Guillermo del Toro’s “The Shape of Water,” a grotesquely gorgeous fairy tale, might be the most epically romantic monster movie ever. The film is a delightfully subversive and heartrending love story; deeply original, boundary-pushing and genuinely emotional and moving.
Set in the early 1960s, Sally Hawkins stars as Elisa, a mute woman who lives in a dank apartment above a glorious old movie palace in Baltimore. She cares for her neighbor, Giles (Richard Jenkins), a struggling illustrator, and works a graveyard shift cleaning a government facility, working with the brash and funny Zelda (Octavia Spencer), her translator and protector.
One night, the women witness a new “asset” being wheeled into the building in an iron water tank, guarded by a menacing security director, Strickland (Lexington native Michael Shannon). Intrigued by the flapping of fins, Elisa lingers in the lab whenever she can to catch a glimpse of the mysterious amphibian. In the murky waters, she discovers that this greenish-gold fish-man, powerfully strong, is as gentle as a lamb when she woos him with hard-boiled eggs and big band records.
She forges a bond with the creature, with del Toro using visual storytelling for this couple that doesn’t speak. Hawkins’ performance is the lynchpin. She’s mesmerizing in wordlessly expressing every corner and facet of her character’s emotional journey.
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It’s not easy for these two to be in love, especially when Strickland has dark intentions. Locked in a Cold War-era Space Race, the U.S. government is convinced the creature could be its “space dog,” thanks to his unique breathing system, and is racing against the clock against the Russians.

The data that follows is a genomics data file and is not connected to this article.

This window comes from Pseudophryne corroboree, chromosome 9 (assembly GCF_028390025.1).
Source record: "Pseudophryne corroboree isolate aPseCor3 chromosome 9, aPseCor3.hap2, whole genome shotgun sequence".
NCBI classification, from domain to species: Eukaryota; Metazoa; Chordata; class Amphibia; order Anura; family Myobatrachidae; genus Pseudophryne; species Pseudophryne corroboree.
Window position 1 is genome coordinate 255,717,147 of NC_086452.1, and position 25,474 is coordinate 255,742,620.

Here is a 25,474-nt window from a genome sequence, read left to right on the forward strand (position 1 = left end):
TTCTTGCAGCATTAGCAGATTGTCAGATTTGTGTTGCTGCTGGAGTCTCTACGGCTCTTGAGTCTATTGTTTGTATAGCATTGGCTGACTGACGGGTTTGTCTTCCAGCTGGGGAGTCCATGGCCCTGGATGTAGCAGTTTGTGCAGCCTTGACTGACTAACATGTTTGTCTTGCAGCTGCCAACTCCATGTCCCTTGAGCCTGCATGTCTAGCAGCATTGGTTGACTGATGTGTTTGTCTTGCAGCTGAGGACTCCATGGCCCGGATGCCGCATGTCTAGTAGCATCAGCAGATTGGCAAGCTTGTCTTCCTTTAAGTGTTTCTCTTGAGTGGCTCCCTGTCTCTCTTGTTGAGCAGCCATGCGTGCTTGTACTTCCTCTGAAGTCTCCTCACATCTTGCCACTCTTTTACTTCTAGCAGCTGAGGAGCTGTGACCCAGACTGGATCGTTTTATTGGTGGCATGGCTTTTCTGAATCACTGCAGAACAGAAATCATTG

The world that del Toro crafts in “The Shape of Water” is dreamy, dark and damp. The film takes place entirely at night, offering a quiet unreality, everything cast in an eerie blueish-green hue.
“The Shape of Water” hits that sweet spot of lovely, dark, poignant and bloody. Though it is pure of heart, it’s an adult film, with sex, violence and serious themes about identity and politics. The extended climax feels prolonged, but del Toro uses that time to establish the characters and motivation so that the bloodshed is earned.
The heroes are outsiders, long discriminated against and ostracized by the white patriarchy, and they band together to save this vulnerable creature far from home. In the face of terror, they champion love against hate, acceptance against destruction. It’s a simple yet powerfully resonant message.
‘The Shape of Water’
Rated R for sexual content, graphic nudity, violence and language. 2:03. AMC Classic, Fayette, Frankfort, Georgetown, Hamburg, Nicholasville, Richmond, Winchester.